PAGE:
Archive for October, 2008


Do you have money in your pocket, in a dish somewhere and in a banking account?  Then you are amongst the top 10% of the world’s wealthy.


It is a catch word in our society, but what does it really mean?  To some, it means that they don’t have everything they want.  To others, it means they can’t provide certain thing that they consider necessary.  For me, poverty means you have virtually nothing and no way to get more or do better in life, by your own means.  There are people all over the world in this situation, and those of us who can, should do take the steps necessary to help them. 

  • Simple measures, such as buying free trade products and boycotting slavery will make a difference.  We will never make everyone rich…”For ye have the poor always with you;” -Matthew 26:11. 
  • However, that does not mean that we shouldn’t do what we can to help those who are in need.  “He that hath pity upon the poor lendeth unto the Lord; and that which he hath given will he pay him again.” -Proverbs 19:17 
  • God says of the virtuous woman “She stretcheth out her hand tot he poor; yea, she reacheth forth her hands to the needy.” -Proverbs 31:20.  I believe this is why Mother Theresa and Princes Dianna have been so honored.  They are/were truly virtuous women.

There is another group that I believe it is very important to reach out to:  Widows and the fatherless.  Throughout the Word, God often tells of His special care for such.  “Pure religion and undefiled before God and the Father is this, To visit the fatherless and widows in their affliction, and to keep himself unspotted from the world.” -James 1:27  The Bible only mentions single parents in this context, and therefore I will limit my comments to widows and the  fatherless.  I personally only know one young widow and fatherless child.  She has my empathy and support.  Our home has always been open to her son, though we see less and less of him as he becomes a man.  Older widows ought not be forgotten.  Even if they have enough money they are often lonely.

So what about the rest of those in “poverty”? 

I think attitude makes all the difference.

I grew up below the poverty line, but never knew it:  My parents worked hard, and provided abundantly.  Though we never had name brand clothing or new cars, and the house we lived in was old, we always had food and health insurance.  I got a top notch education from my mother, who home schooled my three siblings and me.  I went to college, and graduated debt free.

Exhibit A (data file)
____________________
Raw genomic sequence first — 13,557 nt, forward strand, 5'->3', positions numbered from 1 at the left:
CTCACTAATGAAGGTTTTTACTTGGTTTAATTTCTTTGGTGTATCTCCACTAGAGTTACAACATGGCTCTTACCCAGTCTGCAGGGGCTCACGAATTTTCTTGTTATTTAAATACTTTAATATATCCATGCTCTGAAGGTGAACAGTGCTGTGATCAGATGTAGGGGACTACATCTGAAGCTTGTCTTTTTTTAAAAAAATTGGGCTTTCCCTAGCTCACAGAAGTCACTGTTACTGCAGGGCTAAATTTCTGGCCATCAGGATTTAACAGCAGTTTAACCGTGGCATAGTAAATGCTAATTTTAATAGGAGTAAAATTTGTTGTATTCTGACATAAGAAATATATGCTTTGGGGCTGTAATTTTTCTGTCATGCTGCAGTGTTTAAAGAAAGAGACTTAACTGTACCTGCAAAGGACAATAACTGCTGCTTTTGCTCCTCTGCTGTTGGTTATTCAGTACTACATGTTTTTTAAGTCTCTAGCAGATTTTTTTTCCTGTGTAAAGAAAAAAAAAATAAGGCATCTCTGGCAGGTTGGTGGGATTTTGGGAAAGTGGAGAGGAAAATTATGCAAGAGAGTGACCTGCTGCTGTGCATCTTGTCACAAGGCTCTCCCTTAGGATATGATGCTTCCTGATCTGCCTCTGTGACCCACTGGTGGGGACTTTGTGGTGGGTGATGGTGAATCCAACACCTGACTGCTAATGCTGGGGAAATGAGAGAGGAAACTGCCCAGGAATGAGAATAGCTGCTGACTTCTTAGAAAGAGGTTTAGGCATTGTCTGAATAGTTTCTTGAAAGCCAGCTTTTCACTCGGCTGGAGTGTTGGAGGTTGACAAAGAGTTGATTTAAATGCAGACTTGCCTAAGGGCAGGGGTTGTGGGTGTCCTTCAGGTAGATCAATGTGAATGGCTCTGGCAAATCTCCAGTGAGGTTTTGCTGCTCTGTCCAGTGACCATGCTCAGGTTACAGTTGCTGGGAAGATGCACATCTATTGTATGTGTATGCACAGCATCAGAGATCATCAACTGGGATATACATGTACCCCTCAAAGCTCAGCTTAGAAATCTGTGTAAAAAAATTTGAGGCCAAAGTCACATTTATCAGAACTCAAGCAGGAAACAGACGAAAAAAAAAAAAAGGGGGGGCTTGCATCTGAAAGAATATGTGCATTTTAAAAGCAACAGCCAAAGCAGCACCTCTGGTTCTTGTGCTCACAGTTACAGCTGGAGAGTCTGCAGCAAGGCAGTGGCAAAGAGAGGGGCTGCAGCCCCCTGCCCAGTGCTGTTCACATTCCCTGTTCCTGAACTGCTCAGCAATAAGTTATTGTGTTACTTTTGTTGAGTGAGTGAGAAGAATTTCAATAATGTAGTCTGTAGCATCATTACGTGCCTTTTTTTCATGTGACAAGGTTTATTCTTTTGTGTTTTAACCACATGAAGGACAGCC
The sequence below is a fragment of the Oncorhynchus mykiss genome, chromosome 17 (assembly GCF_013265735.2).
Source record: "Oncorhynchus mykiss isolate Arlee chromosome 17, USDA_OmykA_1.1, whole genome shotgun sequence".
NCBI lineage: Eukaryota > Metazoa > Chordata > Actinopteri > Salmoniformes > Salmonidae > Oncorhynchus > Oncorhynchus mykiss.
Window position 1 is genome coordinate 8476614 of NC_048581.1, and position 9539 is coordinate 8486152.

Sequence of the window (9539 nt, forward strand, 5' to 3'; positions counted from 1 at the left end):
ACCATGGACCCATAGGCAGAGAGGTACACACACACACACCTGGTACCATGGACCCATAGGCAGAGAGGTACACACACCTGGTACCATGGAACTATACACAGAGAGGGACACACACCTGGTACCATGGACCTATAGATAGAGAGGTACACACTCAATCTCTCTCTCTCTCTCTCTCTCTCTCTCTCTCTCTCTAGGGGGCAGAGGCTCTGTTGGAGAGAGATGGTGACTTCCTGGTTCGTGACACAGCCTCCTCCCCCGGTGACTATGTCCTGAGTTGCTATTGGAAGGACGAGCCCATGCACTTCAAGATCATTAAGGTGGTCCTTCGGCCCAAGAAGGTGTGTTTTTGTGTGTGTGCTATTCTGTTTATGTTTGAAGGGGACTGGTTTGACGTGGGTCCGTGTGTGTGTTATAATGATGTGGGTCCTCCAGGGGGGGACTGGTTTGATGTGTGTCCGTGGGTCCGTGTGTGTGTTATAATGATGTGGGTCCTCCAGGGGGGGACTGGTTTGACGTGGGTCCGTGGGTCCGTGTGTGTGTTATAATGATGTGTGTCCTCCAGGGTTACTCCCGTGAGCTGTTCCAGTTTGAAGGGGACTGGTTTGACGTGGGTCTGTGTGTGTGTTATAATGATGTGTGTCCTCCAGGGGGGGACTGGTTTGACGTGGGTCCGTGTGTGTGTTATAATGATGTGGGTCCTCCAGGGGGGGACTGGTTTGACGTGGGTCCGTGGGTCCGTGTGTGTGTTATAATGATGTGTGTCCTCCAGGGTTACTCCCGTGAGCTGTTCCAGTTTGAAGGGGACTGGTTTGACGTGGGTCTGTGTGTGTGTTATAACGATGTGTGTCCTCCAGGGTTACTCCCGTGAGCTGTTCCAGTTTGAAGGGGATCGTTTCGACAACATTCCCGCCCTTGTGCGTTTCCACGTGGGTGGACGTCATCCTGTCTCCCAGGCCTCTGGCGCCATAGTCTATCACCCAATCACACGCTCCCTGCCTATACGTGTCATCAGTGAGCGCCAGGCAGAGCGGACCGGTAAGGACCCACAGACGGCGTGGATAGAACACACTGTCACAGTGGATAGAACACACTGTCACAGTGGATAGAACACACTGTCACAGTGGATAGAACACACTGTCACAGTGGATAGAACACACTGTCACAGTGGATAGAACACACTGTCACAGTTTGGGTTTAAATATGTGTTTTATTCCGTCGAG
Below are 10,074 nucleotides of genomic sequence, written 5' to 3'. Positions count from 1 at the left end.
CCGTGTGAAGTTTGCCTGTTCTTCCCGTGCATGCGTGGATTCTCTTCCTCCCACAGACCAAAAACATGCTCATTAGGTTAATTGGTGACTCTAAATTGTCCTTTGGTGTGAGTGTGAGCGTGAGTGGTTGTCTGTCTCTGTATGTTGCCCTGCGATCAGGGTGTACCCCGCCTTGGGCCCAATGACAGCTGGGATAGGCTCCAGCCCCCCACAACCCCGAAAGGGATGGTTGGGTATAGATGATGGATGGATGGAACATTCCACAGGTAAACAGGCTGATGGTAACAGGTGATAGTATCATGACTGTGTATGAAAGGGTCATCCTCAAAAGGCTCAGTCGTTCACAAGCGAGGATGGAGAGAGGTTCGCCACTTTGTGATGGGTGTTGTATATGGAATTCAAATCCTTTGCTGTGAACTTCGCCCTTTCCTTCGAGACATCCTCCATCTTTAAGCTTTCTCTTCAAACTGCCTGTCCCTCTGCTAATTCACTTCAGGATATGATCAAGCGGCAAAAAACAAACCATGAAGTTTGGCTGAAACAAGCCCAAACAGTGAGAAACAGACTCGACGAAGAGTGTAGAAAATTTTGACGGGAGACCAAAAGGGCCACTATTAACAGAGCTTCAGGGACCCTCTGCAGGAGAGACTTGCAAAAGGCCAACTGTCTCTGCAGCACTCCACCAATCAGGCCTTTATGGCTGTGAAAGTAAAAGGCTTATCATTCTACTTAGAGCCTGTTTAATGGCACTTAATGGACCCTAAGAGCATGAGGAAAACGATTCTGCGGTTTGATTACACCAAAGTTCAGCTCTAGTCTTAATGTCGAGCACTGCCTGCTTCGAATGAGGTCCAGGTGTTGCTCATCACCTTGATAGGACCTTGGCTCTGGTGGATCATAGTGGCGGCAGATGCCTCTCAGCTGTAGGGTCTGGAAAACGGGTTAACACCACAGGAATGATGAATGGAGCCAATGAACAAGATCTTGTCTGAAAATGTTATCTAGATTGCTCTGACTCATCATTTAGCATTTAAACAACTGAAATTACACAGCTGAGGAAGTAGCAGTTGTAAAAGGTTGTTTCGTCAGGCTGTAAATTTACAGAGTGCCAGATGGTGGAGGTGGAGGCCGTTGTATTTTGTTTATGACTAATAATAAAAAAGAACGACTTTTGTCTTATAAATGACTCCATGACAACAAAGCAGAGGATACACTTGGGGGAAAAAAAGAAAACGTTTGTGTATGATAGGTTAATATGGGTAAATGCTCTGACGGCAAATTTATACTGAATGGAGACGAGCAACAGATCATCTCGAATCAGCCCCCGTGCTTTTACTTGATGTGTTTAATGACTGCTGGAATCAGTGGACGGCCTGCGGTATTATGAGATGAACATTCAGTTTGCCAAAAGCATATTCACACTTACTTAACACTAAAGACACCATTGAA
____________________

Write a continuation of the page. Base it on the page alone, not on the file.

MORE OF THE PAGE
My parents not only provided a home and education for my sibling and me, they gave us the tools to do well in life.  All of us have been small business owners.  I ran a Child-care service for five years, until my husband decided we no longer needed the income.  My brother ran a scrap-metal business until recently, when he was offered two different jobs that both appealed to him.  One sister, and her husband own a roofing company, while another supports her family teaching dance and cleaning houses.  Considering that I am the only one who lives in an area not greatly affected by the current economical crunch, I would say we are all very blessed.

So how did my parents achieve this? 

  • First, they had a good attitude. 

They took responsibility for their choices.  I never heard them complain about what they could not buy, and frequently saw them giving to others. 

Yesterday, this topic came up when I was talking to my dad.  He told me of a time, when we children were small, that he read an article written by a southerner on welfare.  The article told how little welfare paid, and how hard it was for this single woman to make ends meet living on it.  At the time, Dad had figured out what she made, and compared it to what he made.  She made more.  Yet, who was happy?

  • Second, they did not spend on impulse or habits. 

At one time they had some friends who were always broke.  Their house was in need of much repair, as was their car.  My dad did much to help them, including hang drywall throughout their upstairs, turning it into a usable living area, and building the man a professional green house, so he could improve his landscaping business.  After all this, the family was still broke.  You see, the father smoked about two packs a day.  They had a different car every few years.  Their children always had new clothing, and something was always on lay-a-way at Wal-Mart.  My dad often used this family as an example for us, to teach us about handling money wisely.

  • Third, they worked hard and made do.